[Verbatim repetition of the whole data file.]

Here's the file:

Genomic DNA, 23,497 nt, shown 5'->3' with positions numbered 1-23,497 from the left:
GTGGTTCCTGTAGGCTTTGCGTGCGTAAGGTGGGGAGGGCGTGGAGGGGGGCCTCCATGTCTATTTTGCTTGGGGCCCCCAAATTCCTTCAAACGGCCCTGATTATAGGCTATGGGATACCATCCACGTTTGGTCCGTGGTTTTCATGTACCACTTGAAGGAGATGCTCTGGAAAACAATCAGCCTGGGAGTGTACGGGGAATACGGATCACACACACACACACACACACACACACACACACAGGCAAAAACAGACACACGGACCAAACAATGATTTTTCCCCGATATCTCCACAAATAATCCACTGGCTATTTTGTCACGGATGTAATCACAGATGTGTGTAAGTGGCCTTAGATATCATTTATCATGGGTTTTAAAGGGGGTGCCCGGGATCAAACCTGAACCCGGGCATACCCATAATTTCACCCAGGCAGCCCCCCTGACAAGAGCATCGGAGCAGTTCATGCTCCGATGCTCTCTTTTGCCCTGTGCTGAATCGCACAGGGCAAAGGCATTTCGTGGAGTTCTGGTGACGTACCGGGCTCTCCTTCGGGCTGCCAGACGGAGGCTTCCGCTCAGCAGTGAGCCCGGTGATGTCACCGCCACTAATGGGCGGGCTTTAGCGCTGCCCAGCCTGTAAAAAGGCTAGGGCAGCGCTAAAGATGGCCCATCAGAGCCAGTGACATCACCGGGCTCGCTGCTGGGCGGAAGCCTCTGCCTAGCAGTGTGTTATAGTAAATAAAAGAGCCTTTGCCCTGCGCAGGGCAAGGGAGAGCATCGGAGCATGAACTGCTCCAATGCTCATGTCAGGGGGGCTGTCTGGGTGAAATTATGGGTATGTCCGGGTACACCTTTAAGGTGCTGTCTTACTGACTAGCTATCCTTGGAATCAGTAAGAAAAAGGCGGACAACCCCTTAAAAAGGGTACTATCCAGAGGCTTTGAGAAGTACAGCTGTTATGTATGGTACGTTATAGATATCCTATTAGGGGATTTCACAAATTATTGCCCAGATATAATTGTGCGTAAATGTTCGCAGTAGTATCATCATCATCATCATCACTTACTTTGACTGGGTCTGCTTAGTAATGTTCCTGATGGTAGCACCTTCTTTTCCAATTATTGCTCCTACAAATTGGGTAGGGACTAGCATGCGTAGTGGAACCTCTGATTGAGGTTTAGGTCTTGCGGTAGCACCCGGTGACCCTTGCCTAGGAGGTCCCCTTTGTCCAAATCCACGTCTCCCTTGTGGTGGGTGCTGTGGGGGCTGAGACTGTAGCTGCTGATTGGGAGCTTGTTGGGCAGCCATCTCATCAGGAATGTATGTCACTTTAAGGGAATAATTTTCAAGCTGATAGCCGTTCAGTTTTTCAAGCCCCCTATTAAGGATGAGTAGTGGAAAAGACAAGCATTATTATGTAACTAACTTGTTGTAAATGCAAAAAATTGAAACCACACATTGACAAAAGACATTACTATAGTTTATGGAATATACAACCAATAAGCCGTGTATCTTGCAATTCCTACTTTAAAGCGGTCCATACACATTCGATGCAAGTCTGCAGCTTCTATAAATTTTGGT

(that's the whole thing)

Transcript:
Genomic DNA, 23,497 nt, shown 5'->3' with positions numbered 1-23,497 from the left:
GTGGTTCCTGTAGGCTTTGCGTGCGTAAGGTGGGGAGGGCGTGGAGGGGGGCCTCCATGTCTATTTTGCTTGGGGCCCCCAAATTCCTTCAAACGGCCCTGATTATAGGCTATGGGATACCATCCACGTTTGGTCCGTGGTTTTCATGTACCACTTGAAGGAGATGCTCTGGAAAACAATCAGCCTGGGAGTGTACGGGGAATACGGATCACACACACACACACACACACACACACACACACAGGCAAAAACAGACACACGGACCAAACAATGATTTTTCCCCGATATCTCCACAAATAATCCACTGGCTATTTTGTCACGGATGTAATCACAGATGTGTGTAAGTGGCCTTAGATATCATTTATCATGGGTTTTAAAGGGGGTGCCCGGGATCAAACCTGAACCCGGGCATACCCATAATTTCACCCAGGCAGCCCCCCTGACAAGAGCATCGGAGCAGTTCATGCTCCGATGCTCTCTTTTGCCCTGTGCTGAATCGCACAGGGCAAAGGCATTTCGTGGAGTTCTGGTGACGTACCGGGCTCTCCTTCGGGCTGCCAGACGGAGGCTTCCGCTCAGCAGTGAGCCCGGTGATGTCACCGCCACTAATGGGCGGGCTTTAGCGCTGCCCAGCCTGTAAAAAGGCTAGGGCAGCGCTAAAGATGGCCCATCAGAGCCAGTGACATCACCGGGCTCGCTGCTGGGCGGAAGCCTCTGCCTAGCAGTGTGTTATAGTAAATAAAAGAGCCTTTGCCCTGCGCAGGGCAAGGGAGAGCATCGGAGCATGAACTGCTCCAATGCTCATGTCAGGGGGGCTGTCTGGGTGAAATTATGGGTATGTCCGGGTACACCTTTAAGGTGCTGTCTTACTGACTAGCTATCCTTGGAATCAGTAAGAAAAAGGCGGACAACCCCTTAAAAAGGGTACTATCCAGAGGCTTTGAGAAGTACAGCTGTTATGTATGGTACGTTATAGATATCCTATTAGGGGATTTCACAAATTATTGCCCAGATATAATTGTGCGTAAATGTTCGCAGTAGTATCATCATCATCATCATCACTTACTTTGACTGGGTCTGCTTAGTAATGTTCCTGATGGTAGCACCTTCTTTTCCAATTATTGCTCCTACAAATTGGGTAGGGACTAGCATGCGTAGTGGAACCTCTGATTGAGGTTTAGGTCTTGCGGTAGCACCCGGTGACCCTTGCCTAGGAGGTCCCCTTTGTCCAAATCCACGTCTCCCTTGTGGTGGGTGCTGTGGGGGCTGAGACTGTAGCTGCTGATTGGGAGCTTGTTGGGCAGCCATCTCATCAGGAATGTATGTCACTTTAAGGGAATAATTTTCAAGCTGATAGCCGTTCAGTTTTTCAAGCCCCCTATTAAGGATGAGTAGTGGAAAAGACAAGCATTATTATGTAACTAACTTGTTGTAAATGCAAAAAATTGAAACCACACATTGACAAAAGACATTACTATAGTTTATGGAATATACAACCAATAAGCCGTGTATCTTGCAATTCCTACTTTAAAGCGGTCCATACACATTCGATGCAAGTCTGCAGCTTCTATAAATTTTGGT